Cto either copy a selection, or send the SIGINT to the current process if there is no selection. If not enabled the shortcut does not pass through at all, and the SIGINT does not get sent.
For newbies SIGINT is the keyboard interrupt signal that will interrupt the program running in the foreground of a terminal.
Re-use profiles for new terminals (default: off)When creating a new terminal with splitting or new tabs, if this is enabled, then the profile from the previously focussed terminal will also be used for the new one.
Use custom URL handler (default: off)If this is enabled then
clickon a URL will try to use the command defined in Custom URL handler to open the link. If not enabled, Terminator will attempt to open the link with its internal logic. In order this attempts to open the URL using GTK, xdg-open, and lastly pythons internal web browser support.
Custom URL handler (default: inactive, empty)If active and set, then URL’s will be passed as a command-line parameter to the given command.
Extra Styling (Theme dependant) (default: on)For themes we have the option to include some additional CSS code to make the window a bit prettier. For example under the Ubuntu Ambiance theme GNOME Terminal has custom tabs. In line with our unofficial policy of following gnome-terminal, I have replicated that customisation for Terminator. Some may prefer to use the unadulterated standard tabs, so using this option the extra styling can be turned off.
Terminator seperator size (default: -1)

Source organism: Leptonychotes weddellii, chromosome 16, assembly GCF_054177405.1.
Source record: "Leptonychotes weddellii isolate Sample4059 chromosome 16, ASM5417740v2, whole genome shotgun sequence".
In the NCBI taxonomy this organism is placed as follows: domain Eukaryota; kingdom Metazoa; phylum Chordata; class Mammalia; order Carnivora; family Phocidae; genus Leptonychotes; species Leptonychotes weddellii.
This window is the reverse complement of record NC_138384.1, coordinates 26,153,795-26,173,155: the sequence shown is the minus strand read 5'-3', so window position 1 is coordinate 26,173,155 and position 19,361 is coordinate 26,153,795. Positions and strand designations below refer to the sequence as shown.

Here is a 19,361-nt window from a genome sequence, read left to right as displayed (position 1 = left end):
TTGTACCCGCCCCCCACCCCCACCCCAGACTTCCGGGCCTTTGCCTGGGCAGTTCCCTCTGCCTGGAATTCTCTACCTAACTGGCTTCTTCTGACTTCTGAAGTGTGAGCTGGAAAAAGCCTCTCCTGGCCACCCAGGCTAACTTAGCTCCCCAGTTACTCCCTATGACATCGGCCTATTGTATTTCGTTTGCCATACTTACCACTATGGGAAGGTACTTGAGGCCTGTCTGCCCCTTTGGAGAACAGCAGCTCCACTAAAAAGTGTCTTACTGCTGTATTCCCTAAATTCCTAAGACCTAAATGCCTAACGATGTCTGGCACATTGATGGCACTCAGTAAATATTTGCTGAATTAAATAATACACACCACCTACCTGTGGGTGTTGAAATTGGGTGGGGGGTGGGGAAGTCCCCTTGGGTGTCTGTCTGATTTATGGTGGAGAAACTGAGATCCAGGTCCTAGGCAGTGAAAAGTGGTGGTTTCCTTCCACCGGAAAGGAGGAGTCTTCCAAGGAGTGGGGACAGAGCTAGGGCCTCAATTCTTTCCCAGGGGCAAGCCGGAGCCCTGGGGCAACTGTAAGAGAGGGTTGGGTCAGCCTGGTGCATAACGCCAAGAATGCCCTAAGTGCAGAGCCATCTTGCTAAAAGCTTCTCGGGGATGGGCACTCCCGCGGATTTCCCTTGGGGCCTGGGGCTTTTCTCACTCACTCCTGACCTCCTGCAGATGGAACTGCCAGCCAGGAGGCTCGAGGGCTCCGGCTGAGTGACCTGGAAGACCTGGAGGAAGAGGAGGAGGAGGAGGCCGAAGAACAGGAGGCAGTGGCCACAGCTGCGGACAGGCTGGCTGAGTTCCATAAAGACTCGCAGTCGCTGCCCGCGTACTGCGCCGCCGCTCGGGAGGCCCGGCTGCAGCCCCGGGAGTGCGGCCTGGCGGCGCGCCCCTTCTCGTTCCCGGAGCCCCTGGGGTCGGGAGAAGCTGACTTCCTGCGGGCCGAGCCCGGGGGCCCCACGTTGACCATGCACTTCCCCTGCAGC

This is the width in pixels, and can range from -1 to 20. The value of -1 will take the default size from the system theme.
Making this too small will make grabbing the splitters quite difficult, as we remove the oversized splitter handles some themes provide because it interferes with mouse selection of text.
Unfocused terminal font brightness (default: 80%)Terminals that do not currently have the focus will can be dimmed to aid focus. The value can range from 0% (invisible) to 100% (full brightness)
Window borders (default: on)The window manager frame is removed from your windows.
Tab position (default: Top)
Where the tabs will be located within the window
- Hidden - Tabs still work, you just can’t see them.
Tabs homogeneous (default: on)
This option was removed during the port to GTK 3, and has no effect, apart from giving access to the Tab scroll buttons option.
It used to give the choice between tabs of uniform and non-uniform width.
Tabs scroll buttons (default: off)
When there are more tabs than can fit within the window buttons will be drawn for moving left and right.
If the tab scroll buttons are turned off and you open an extreme number of tabs in a single window, an undesireable behaviour occurs. Once the tabs reduce to the minimum possible size the window is forced wider to accomodate additional tabs. It is not immediately obvious as to what the correct response is in this situation.